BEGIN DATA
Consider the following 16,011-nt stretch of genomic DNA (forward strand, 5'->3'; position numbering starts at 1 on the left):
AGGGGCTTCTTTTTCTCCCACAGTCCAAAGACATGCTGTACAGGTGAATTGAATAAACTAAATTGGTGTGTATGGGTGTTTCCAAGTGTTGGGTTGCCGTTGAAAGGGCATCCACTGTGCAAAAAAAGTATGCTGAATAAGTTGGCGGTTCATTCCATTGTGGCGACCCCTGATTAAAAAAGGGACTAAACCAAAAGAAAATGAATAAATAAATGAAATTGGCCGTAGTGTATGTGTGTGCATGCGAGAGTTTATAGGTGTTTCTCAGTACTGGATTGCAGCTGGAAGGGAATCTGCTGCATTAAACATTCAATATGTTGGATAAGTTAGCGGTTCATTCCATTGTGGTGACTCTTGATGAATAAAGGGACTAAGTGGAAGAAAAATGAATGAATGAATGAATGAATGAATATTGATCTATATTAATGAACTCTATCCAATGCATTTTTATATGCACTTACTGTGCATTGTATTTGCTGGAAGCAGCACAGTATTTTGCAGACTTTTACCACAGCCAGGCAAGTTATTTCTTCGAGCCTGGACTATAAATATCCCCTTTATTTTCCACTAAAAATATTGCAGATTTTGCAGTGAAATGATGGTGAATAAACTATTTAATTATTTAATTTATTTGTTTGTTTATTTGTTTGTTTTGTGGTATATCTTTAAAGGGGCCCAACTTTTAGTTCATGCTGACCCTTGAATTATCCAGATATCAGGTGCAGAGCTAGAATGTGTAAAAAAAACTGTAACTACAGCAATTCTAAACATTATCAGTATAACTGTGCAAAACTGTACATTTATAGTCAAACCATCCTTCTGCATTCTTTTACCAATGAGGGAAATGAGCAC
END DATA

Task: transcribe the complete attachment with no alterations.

Consider the following 16,011-nt stretch of genomic DNA (forward strand, 5'->3'; position numbering starts at 1 on the left):
AGGGGCTTCTTTTTCTCCCACAGTCCAAAGACATGCTGTACAGGTGAATTGAATAAACTAAATTGGTGTGTATGGGTGTTTCCAAGTGTTGGGTTGCCGTTGAAAGGGCATCCACTGTGCAAAAAAAGTATGCTGAATAAGTTGGCGGTTCATTCCATTGTGGCGACCCCTGATTAAAAAAGGGACTAAACCAAAAGAAAATGAATAAATAAATGAAATTGGCCGTAGTGTATGTGTGTGCATGCGAGAGTTTATAGGTGTTTCTCAGTACTGGATTGCAGCTGGAAGGGAATCTGCTGCATTAAACATTCAATATGTTGGATAAGTTAGCGGTTCATTCCATTGTGGTGACTCTTGATGAATAAAGGGACTAAGTGGAAGAAAAATGAATGAATGAATGAATGAATGAATATTGATCTATATTAATGAACTCTATCCAATGCATTTTTATATGCACTTACTGTGCATTGTATTTGCTGGAAGCAGCACAGTATTTTGCAGACTTTTACCACAGCCAGGCAAGTTATTTCTTCGAGCCTGGACTATAAATATCCCCTTTATTTTCCACTAAAAATATTGCAGATTTTGCAGTGAAATGATGGTGAATAAACTATTTAATTATTTAATTTATTTGTTTGTTTATTTGTTTGTTTTGTGGTATATCTTTAAAGGGGCCCAACTTTTAGTTCATGCTGACCCTTGAATTATCCAGATATCAGGTGCAGAGCTAGAATGTGTAAAAAAAACTGTAACTACAGCAATTCTAAACATTATCAGTATAACTGTGCAAAACTGTACATTTATAGTCAAACCATCCTTCTGCATTCTTTTACCAATGAGGGAAATGAGCAC